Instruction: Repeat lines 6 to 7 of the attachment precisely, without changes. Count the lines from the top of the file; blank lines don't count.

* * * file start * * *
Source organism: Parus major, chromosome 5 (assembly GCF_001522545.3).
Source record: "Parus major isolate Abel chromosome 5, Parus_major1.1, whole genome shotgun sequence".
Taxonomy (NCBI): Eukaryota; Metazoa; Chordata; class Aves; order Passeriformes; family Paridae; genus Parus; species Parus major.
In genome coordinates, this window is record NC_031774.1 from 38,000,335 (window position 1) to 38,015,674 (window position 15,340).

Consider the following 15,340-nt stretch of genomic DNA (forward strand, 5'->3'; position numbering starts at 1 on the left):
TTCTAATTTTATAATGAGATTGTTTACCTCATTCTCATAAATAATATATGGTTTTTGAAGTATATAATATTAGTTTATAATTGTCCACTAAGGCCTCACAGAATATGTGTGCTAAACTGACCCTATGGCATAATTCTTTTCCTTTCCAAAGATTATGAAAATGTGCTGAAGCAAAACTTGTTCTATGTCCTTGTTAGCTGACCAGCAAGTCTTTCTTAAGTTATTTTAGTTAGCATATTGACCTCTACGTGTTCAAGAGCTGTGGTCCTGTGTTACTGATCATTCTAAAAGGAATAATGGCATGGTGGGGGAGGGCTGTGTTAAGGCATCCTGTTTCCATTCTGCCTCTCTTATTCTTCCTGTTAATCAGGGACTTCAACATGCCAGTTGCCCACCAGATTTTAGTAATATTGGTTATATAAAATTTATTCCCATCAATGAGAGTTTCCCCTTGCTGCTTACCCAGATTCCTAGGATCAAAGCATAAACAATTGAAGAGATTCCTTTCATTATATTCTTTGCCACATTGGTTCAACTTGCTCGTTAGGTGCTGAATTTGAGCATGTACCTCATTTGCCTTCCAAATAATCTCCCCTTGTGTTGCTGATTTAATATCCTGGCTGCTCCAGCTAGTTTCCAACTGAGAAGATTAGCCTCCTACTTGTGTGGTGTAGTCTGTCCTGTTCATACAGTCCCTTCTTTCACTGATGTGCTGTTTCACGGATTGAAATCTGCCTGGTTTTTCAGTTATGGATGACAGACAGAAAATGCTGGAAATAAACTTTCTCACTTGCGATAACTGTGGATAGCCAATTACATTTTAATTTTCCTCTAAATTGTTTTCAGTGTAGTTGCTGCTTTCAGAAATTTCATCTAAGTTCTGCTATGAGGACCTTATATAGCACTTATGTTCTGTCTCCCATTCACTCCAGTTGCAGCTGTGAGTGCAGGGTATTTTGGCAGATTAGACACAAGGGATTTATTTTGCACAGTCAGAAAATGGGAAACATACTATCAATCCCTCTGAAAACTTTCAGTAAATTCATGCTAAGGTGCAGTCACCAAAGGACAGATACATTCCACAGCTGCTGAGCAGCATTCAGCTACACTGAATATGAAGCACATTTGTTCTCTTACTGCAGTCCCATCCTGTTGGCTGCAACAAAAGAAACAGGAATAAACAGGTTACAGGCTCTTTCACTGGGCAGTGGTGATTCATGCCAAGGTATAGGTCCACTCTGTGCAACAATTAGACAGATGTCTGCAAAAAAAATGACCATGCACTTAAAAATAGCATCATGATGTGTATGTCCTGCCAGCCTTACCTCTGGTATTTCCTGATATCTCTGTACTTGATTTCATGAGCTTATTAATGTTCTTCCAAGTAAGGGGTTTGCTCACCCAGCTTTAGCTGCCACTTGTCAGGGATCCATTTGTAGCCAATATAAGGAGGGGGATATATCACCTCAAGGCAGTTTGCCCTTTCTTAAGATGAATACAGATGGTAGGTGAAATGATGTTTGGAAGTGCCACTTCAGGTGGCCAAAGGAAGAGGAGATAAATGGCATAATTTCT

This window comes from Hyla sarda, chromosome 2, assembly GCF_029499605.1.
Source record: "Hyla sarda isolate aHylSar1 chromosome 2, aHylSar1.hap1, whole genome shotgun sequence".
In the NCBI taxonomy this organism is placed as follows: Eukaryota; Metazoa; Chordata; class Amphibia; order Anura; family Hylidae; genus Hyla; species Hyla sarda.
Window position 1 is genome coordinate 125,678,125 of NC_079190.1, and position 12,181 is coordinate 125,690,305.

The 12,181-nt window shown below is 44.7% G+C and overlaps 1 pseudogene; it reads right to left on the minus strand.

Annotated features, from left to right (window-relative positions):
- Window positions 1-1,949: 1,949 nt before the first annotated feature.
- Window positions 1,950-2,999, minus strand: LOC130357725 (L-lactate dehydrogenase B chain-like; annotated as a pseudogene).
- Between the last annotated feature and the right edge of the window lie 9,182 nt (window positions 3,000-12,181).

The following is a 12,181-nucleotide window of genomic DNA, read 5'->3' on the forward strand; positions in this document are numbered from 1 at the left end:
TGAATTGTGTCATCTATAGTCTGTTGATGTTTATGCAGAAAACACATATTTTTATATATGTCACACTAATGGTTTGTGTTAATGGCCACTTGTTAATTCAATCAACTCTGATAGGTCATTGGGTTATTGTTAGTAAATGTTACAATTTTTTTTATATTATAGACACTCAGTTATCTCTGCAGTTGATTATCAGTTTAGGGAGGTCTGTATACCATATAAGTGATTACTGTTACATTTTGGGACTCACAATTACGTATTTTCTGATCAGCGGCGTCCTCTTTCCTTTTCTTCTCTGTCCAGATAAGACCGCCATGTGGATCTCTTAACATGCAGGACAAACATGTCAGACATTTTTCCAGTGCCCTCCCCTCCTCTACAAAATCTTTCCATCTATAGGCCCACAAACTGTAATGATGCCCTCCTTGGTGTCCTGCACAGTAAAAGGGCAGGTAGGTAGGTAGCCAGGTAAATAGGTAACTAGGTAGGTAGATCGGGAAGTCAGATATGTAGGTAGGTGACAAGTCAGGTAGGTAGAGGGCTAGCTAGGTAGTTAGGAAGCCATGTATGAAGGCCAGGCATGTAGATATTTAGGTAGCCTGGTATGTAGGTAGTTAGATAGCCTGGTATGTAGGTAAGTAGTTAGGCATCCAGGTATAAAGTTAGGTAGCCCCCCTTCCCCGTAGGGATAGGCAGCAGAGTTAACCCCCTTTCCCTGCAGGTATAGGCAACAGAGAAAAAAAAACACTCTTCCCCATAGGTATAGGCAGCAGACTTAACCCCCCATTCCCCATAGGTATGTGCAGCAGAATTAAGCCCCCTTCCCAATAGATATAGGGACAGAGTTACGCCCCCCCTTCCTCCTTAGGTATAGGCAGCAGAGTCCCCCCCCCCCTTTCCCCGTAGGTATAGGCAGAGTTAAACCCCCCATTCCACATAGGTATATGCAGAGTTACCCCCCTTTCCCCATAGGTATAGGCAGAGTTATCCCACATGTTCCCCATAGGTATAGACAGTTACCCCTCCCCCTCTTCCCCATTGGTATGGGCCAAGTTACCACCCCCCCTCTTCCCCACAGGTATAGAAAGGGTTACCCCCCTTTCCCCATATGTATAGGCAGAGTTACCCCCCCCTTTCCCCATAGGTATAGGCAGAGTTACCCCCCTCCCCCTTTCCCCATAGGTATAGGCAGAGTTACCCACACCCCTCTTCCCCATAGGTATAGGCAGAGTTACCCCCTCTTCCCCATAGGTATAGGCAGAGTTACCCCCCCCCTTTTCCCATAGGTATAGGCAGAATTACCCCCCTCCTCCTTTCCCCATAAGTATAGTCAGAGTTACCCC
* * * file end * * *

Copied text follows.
TTCTAATTTTATAATGAGATTGTTTACCTCATTCTCATAAATAATATATGGTTTTTGAAGTATATAATATTAGTTTATAATTGTCCACTAAGGCCTCACAGAATATGTGTGCTAAACTGACCCTATGGCATAATTCTTTTCCTTTCCAAAGATTATGAAAATGTGCTGAAGCAAAACTTGTTCTATGTCCTTGTTAGCTGACCAGCAAGTCTTTCTTAAGTTATTTTAGTTAGCATATTGACCTCTACGTGTTCAAGAGCTGTGGTCCTGTGTTACTGATCATTCTAAAAGGAATAATGGCATGGTGGGGGAGGGCTGTGTTAAGGCATCCTGTTTCCATTCTGCCTCTCTTATTCTTCCTGTTAATCAGGGACTTCAACATGCCAGTTGCCCACCAGATTTTAGTAATATTGGTTATATAAAATTTATTCCCATCAATGAGAGTTTCCCCTTGCTGCTTACCCAGATTCCTAGGATCAAAGCATAAACAATTGAAGAGATTCCTTTCATTATATTCTTTGCCACATTGGTTCAACTTGCTCGTTAGGTGCTGAATTTGAGCATGTACCTCATTTGCCTTCCAAATAATCTCCCCTTGTGTTGCTGATTTAATATCCTGGCTGCTCCAGCTAGTTTCCAACTGAGAAGATTAGCCTCCTACTTGTGTGGTGTAGTCTGTCCTGTTCATACAGTCCCTTCTTTCACTGATGTGCTGTTTCACGGATTGAAATCTGCCTGGTTTTTCAGTTATGGATGACAGACAGAAAATGCTGGAAATAAACTTTCTCACTTGCGATAACTGTGGATAGCCAATTACATTTTAATTTTCCTCTAAATTGTTTTCAGTGTAGTTGCTGCTTTCAGAAATTTCATCTAAGTTCTGCTATGAGGACCTTATATAGCACTTATGTTCTGTCTCCCATTCACTCCAGTTGCAGCTGTGAGTGCAGGGTATTTTGGCAGATTAGACACAAGGGATTTATTTTGCACAGTCAGAAAATGGGAAACATACTATCAATCCCTCTGAAAACTTTCAGTAAATTCATGCTAAGGTGCAGTCACCAAAGGACAGATACATTCCACAGCTGCTGAGCAGCATTCAGCTACACTGAATATGAAGCACATTTGTTCTCTTACTGCAGTCCCATCCTGTTGGCTGCAACAAAAGAAACAGGAATAAACAGGTTACAGGCTCTTTCACTGGGCAGTGGTGATTCATGCCAAGGTATAGGTCCACTCTGTGCAACAATTAGACAGATGTCTGCAAAAAAAATGACCATGCACTTAAAAATAGCATCATGATGTGTATGTCCTGCCAGCCTTACCTCTGGTATTTCCTGATATCTCTGTACTTGATTTCATGAGCTTATTAATGTTCTTCCAAGTAAGGGGTTTGCTCACCCAGCTTTAGCTGCCACTTGTCAGGGATCCATTTGTAGCCAATATAAGGAGGGGGATATATCACCTCAAGGCAGTTTGCCCTTTCTTAAGATGAATACAGATGGTAGGTGAAATGATGTTTGGAAGTGCCACTTCAGGTGGCCAAAGGAAGAGGAGATAAATGGCATAATTTCT

This window comes from Hyla sarda, chromosome 2, assembly GCF_029499605.1.